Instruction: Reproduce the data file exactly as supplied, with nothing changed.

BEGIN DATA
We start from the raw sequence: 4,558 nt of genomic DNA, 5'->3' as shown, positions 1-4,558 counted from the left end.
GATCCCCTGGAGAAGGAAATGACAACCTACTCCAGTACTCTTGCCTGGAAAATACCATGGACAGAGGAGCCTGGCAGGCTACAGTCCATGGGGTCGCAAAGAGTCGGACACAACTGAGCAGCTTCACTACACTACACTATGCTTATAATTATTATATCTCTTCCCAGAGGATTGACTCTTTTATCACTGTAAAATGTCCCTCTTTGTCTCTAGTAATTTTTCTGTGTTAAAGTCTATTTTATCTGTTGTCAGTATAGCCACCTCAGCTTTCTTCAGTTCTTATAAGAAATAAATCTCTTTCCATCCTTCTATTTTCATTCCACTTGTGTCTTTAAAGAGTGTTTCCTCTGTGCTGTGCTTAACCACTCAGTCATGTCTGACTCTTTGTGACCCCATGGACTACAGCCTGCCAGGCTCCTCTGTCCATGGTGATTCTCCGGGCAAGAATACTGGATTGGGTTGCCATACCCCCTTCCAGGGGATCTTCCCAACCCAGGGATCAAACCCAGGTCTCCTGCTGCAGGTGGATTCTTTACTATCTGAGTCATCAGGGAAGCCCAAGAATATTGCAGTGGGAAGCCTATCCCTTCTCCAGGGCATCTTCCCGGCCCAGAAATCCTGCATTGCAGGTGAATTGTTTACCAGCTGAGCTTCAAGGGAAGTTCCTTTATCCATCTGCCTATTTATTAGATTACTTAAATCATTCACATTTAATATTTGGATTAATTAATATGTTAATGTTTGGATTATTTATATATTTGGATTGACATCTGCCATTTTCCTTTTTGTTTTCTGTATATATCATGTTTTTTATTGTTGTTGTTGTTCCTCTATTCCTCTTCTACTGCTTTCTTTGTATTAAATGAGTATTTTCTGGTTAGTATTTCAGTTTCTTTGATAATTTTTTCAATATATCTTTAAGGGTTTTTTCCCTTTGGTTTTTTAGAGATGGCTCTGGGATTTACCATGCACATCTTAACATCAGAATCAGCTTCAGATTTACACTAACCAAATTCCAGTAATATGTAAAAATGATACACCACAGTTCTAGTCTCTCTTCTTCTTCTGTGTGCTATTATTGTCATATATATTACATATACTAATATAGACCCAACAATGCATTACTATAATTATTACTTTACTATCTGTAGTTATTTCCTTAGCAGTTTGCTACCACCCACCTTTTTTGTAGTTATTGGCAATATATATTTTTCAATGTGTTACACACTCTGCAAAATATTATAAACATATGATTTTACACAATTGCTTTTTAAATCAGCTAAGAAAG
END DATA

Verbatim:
We start from the raw sequence: 4,558 nt of genomic DNA, 5'->3' as shown, positions 1-4,558 counted from the left end.
GATCCCCTGGAGAAGGAAATGACAACCTACTCCAGTACTCTTGCCTGGAAAATACCATGGACAGAGGAGCCTGGCAGGCTACAGTCCATGGGGTCGCAAAGAGTCGGACACAACTGAGCAGCTTCACTACACTACACTATGCTTATAATTATTATATCTCTTCCCAGAGGATTGACTCTTTTATCACTGTAAAATGTCCCTCTTTGTCTCTAGTAATTTTTCTGTGTTAAAGTCTATTTTATCTGTTGTCAGTATAGCCACCTCAGCTTTCTTCAGTTCTTATAAGAAATAAATCTCTTTCCATCCTTCTATTTTCATTCCACTTGTGTCTTTAAAGAGTGTTTCCTCTGTGCTGTGCTTAACCACTCAGTCATGTCTGACTCTTTGTGACCCCATGGACTACAGCCTGCCAGGCTCCTCTGTCCATGGTGATTCTCCGGGCAAGAATACTGGATTGGGTTGCCATACCCCCTTCCAGGGGATCTTCCCAACCCAGGGATCAAACCCAGGTCTCCTGCTGCAGGTGGATTCTTTACTATCTGAGTCATCAGGGAAGCCCAAGAATATTGCAGTGGGAAGCCTATCCCTTCTCCAGGGCATCTTCCCGGCCCAGAAATCCTGCATTGCAGGTGAATTGTTTACCAGCTGAGCTTCAAGGGAAGTTCCTTTATCCATCTGCCTATTTATTAGATTACTTAAATCATTCACATTTAATATTTGGATTAATTAATATGTTAATGTTTGGATTATTTATATATTTGGATTGACATCTGCCATTTTCCTTTTTGTTTTCTGTATATATCATGTTTTTTATTGTTGTTGTTGTTCCTCTATTCCTCTTCTACTGCTTTCTTTGTATTAAATGAGTATTTTCTGGTTAGTATTTCAGTTTCTTTGATAATTTTTTCAATATATCTTTAAGGGTTTTTTCCCTTTGGTTTTTTAGAGATGGCTCTGGGATTTACCATGCACATCTTAACATCAGAATCAGCTTCAGATTTACACTAACCAAATTCCAGTAATATGTAAAAATGATACACCACAGTTCTAGTCTCTCTTCTTCTTCTGTGTGCTATTATTGTCATATATATTACATATACTAATATAGACCCAACAATGCATTACTATAATTATTACTTTACTATCTGTAGTTATTTCCTTAGCAGTTTGCTACCACCCACCTTTTTTGTAGTTATTGGCAATATATATTTTTCAATGTGTTACACACTCTGCAAAATATTATAAACATATGATTTTACACAATTGCTTTTTAAATCAGCTAAGAAAG